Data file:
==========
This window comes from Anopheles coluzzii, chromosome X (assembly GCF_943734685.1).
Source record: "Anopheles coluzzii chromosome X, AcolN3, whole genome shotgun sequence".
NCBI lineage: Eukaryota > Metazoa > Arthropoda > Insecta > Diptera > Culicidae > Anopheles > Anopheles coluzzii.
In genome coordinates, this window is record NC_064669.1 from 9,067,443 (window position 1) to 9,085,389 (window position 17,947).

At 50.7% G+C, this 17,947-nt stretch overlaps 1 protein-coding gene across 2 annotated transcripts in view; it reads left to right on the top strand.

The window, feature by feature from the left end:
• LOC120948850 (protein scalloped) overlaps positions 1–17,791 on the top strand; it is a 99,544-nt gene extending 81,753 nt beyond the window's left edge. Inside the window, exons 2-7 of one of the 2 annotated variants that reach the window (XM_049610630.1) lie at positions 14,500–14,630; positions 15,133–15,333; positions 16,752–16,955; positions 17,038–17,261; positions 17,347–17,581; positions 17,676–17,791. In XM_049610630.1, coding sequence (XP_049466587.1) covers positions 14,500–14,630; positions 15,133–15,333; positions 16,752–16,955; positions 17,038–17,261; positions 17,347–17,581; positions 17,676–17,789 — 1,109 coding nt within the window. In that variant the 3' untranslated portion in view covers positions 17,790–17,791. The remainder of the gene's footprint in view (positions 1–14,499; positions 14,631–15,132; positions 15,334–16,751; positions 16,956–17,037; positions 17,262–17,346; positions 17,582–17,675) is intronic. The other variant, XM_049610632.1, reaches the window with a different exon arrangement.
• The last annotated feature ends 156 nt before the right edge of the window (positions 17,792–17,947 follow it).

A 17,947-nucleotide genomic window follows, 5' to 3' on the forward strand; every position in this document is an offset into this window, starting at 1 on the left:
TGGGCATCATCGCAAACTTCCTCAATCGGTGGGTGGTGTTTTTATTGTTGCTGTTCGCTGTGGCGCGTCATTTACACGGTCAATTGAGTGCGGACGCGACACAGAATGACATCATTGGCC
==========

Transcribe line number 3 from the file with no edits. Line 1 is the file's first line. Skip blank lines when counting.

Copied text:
NCBI lineage: Eukaryota > Metazoa > Arthropoda > Insecta > Diptera > Culicidae > Anopheles > Anopheles coluzzii.